The government has decided to provide Rs 5,000 to the families affected by the fishing ban as compensation, which is too little and is being provided to a limited number of families. Fishermen, both big and small, regularly violated the ban as it posed a grave threat to their livelihood. In the past there have also been instances of fishermen committing suicide due to ban.
Resentment is brewing among traditional fishermen over restrictions imposed by the government on sea fishing to protect the endangered Olive Ridley turtles. While demanding revision and rationalization of the government’s prohibitory move fishing community leaders have also sought enhancement of the compensation amount being offered to the affected fishermen.The seven-month ban clamped on November 1 is enforceable in an area of up to 20 kms from the shoreline. It has hit the livelihood of around 30, 000 fishermen in the state’s coastal districts, especially Kendrapara and Jagatsinghpur.
President of Odisha Matsyajivi Forum, Narayan Haldar described the ban as illogical saying that traditional fishermen used small boats, which could not go far into the sea. “The government should reconsider the ban and reduce the area where fishing is proscribed,” he said.
The Odisha Traditional Fish Workers’ Union (OTFWU), an umbrella organization of traditional fishermen, has also been protesting against the restrictions, which they find irrational and prejudicial to the interests of fishermen. General Secretary of the union, K.Alleya said the ban needs to be rationalized.
The seven month ban on fishing is in addition to the routine ban on fishing every April and May during the breeding season of fish. Besides, fishermen are not allowed to enter the Gahirmatha Marine Sanctuary in Kendrapara district round the year as part of the government’s turtle protection measure.Sources said though the government has decided to provide Rs 5,000 to the families affected by the fishing ban as compensation, Haldar calls it too little. “Not only is the amount too small; it is being provided to a limited number of families in Rajnagar and Mahakalpada areas of Kendrapara district,” said Haldar.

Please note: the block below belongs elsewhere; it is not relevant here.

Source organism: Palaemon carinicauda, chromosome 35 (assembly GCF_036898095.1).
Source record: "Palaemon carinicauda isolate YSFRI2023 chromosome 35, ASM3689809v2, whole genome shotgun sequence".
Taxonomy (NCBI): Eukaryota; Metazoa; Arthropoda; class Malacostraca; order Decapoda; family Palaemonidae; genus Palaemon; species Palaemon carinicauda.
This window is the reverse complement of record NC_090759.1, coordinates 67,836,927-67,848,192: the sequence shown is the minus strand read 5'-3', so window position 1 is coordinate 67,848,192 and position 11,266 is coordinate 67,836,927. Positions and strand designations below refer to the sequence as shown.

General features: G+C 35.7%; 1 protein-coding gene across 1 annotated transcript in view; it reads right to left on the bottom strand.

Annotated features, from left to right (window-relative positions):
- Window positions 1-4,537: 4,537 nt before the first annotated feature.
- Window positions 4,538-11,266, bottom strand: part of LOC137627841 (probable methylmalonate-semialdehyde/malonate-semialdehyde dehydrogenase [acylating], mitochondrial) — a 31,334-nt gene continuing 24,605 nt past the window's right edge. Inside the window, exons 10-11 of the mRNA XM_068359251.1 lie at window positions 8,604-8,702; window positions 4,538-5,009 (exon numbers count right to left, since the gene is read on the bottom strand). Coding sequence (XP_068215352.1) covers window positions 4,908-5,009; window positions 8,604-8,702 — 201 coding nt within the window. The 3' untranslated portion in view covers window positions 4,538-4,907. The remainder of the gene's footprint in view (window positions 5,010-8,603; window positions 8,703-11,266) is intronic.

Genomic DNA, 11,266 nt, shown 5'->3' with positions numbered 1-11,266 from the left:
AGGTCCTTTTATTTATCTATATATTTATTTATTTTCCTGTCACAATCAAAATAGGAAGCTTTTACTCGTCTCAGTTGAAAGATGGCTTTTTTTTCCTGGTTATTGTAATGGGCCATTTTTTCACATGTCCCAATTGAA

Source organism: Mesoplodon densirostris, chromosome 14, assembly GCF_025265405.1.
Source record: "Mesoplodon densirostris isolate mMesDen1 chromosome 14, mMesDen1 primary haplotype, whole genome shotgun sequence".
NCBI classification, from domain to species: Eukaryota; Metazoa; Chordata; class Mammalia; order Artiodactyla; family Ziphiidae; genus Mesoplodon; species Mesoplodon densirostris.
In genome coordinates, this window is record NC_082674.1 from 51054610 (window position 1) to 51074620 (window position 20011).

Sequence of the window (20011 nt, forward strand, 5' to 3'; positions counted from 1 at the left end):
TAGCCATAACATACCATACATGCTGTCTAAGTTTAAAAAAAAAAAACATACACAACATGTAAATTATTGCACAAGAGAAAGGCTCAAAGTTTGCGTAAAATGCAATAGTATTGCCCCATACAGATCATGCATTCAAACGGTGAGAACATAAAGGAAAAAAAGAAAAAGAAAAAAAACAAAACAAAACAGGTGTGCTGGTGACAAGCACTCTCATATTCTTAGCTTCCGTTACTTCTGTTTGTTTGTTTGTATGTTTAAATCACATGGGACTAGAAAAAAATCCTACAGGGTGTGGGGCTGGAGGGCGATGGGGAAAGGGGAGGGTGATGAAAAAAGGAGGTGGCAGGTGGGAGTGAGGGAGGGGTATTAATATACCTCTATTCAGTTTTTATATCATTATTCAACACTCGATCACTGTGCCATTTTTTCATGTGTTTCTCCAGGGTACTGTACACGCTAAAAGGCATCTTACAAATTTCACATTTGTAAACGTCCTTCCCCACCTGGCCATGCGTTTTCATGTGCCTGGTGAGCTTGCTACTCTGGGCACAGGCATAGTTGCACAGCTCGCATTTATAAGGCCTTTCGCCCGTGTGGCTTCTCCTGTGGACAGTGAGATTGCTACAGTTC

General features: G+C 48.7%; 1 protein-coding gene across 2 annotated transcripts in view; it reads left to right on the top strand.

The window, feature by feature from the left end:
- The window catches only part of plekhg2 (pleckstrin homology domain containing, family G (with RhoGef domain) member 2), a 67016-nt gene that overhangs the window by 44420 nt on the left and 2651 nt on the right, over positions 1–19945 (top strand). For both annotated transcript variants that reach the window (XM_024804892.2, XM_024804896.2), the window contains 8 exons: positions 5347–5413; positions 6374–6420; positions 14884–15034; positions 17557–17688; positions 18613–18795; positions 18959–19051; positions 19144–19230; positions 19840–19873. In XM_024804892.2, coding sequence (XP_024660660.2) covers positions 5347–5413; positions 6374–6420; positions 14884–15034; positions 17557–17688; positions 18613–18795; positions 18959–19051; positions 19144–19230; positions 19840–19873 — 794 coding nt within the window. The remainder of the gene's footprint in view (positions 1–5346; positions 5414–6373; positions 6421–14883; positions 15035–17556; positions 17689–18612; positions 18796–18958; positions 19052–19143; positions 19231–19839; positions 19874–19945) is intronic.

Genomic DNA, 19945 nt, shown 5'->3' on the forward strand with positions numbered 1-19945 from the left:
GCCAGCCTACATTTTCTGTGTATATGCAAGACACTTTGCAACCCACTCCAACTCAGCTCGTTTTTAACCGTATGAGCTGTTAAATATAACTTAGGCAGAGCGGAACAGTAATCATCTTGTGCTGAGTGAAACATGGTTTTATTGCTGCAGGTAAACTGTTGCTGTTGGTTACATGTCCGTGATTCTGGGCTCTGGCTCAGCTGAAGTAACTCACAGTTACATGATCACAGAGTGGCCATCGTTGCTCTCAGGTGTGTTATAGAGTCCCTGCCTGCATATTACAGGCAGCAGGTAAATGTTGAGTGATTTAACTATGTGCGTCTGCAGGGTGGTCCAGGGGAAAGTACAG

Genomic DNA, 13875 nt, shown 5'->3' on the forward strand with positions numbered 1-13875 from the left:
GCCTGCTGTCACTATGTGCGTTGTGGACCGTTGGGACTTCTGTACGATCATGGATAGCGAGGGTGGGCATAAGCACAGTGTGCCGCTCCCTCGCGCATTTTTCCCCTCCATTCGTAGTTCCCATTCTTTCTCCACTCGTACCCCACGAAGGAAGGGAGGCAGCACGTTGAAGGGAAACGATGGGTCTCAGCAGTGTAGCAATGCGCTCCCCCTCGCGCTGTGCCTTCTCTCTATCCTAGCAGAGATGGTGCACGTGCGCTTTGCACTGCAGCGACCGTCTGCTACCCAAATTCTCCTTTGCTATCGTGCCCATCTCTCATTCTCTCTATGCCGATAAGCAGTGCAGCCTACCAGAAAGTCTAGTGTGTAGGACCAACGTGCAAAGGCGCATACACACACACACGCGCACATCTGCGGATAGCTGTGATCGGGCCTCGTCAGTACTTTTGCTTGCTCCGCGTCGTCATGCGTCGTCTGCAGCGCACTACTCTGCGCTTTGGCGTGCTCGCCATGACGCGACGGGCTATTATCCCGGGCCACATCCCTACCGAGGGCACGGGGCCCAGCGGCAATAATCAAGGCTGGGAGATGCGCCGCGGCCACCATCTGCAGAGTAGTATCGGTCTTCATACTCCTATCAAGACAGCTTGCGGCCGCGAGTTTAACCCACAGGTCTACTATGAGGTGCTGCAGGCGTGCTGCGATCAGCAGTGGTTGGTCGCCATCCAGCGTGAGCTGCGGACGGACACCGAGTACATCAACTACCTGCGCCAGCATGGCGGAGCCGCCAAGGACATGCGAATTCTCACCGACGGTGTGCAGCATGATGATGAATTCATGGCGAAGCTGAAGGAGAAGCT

Sources said fishermen, both big and small, regularly violated the ban as it posed a grave threat to their livelihood. In the past there have also been instances of fishermen committing suicide due to ban.
On the other hand forest department has stepped up efforts to protect the endangered Olive Ridley turtles by setting up onshore protection camps. Forest officials said that number of turtle casualties had been vastly reduced this time as a result of enhanced vigil by forest officials. The number of onshore turtle protection camps in Ganjam has been increased to 11 from 10 last time. “We have also intensified patrolling along the coast. A speed boat and a trawler have been stationed at Markandi village to keep an eye on rogue fishing vessels,” said an officer.
Sources said that said that efforts are also being made to sensitize fishermen to adopt measures to ensure the safety of the endangered species. Sensitizing the fishermen living along the coast is considered necessary as most of the turtle casualties are caused by fishing trawlers. The number of turtle deaths has shown a declining trend during the last two years because of such initiatives.
Sources said while 153 Olive Ridley turtles were found dead along the Ganjam coast in 2016-17, around 175 dead turtles were found in the 40-km long coast in 2015-16. The number of casualties is expected to come down further this time.